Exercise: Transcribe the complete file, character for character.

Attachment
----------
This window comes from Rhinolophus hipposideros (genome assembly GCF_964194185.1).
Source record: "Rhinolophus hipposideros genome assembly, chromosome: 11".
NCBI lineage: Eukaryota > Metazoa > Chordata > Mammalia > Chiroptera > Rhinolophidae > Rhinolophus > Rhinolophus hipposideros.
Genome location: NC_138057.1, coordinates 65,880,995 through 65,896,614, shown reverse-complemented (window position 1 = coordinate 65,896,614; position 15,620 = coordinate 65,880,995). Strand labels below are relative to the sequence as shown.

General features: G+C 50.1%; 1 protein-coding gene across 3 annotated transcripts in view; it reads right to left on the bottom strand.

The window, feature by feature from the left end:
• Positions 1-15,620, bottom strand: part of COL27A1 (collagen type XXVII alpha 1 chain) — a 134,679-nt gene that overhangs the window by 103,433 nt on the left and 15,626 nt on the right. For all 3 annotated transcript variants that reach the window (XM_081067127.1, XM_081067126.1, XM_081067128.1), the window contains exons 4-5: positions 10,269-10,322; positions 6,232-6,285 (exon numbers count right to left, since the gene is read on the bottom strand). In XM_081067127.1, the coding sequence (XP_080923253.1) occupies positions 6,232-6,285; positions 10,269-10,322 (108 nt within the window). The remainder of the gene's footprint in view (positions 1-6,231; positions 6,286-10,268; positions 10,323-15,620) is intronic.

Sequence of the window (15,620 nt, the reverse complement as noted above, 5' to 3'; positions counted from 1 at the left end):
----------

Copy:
This window comes from Rhinolophus hipposideros (genome assembly GCF_964194185.1).
Source record: "Rhinolophus hipposideros genome assembly, chromosome: 11".
NCBI lineage: Eukaryota > Metazoa > Chordata > Mammalia > Chiroptera > Rhinolophidae > Rhinolophus > Rhinolophus hipposideros.
Genome location: NC_138057.1, coordinates 65,880,995 through 65,896,614, shown reverse-complemented (window position 1 = coordinate 65,896,614; position 15,620 = coordinate 65,880,995). Strand labels below are relative to the sequence as shown.

General features: G+C 50.1%; 1 protein-coding gene across 3 annotated transcripts in view; it reads right to left on the bottom strand.

The window, feature by feature from the left end:
• Positions 1-15,620, bottom strand: part of COL27A1 (collagen type XXVII alpha 1 chain) — a 134,679-nt gene that overhangs the window by 103,433 nt on the left and 15,626 nt on the right. For all 3 annotated transcript variants that reach the window (XM_081067127.1, XM_081067126.1, XM_081067128.1), the window contains exons 4-5: positions 10,269-10,322; positions 6,232-6,285 (exon numbers count right to left, since the gene is read on the bottom strand). In XM_081067127.1, the coding sequence (XP_080923253.1) occupies positions 6,232-6,285; positions 10,269-10,322 (108 nt within the window). The remainder of the gene's footprint in view (positions 1-6,231; positions 6,286-10,268; positions 10,323-15,620) is intronic.

Sequence of the window (15,620 nt, the reverse complement as noted above, 5' to 3'; positions counted from 1 at the left end):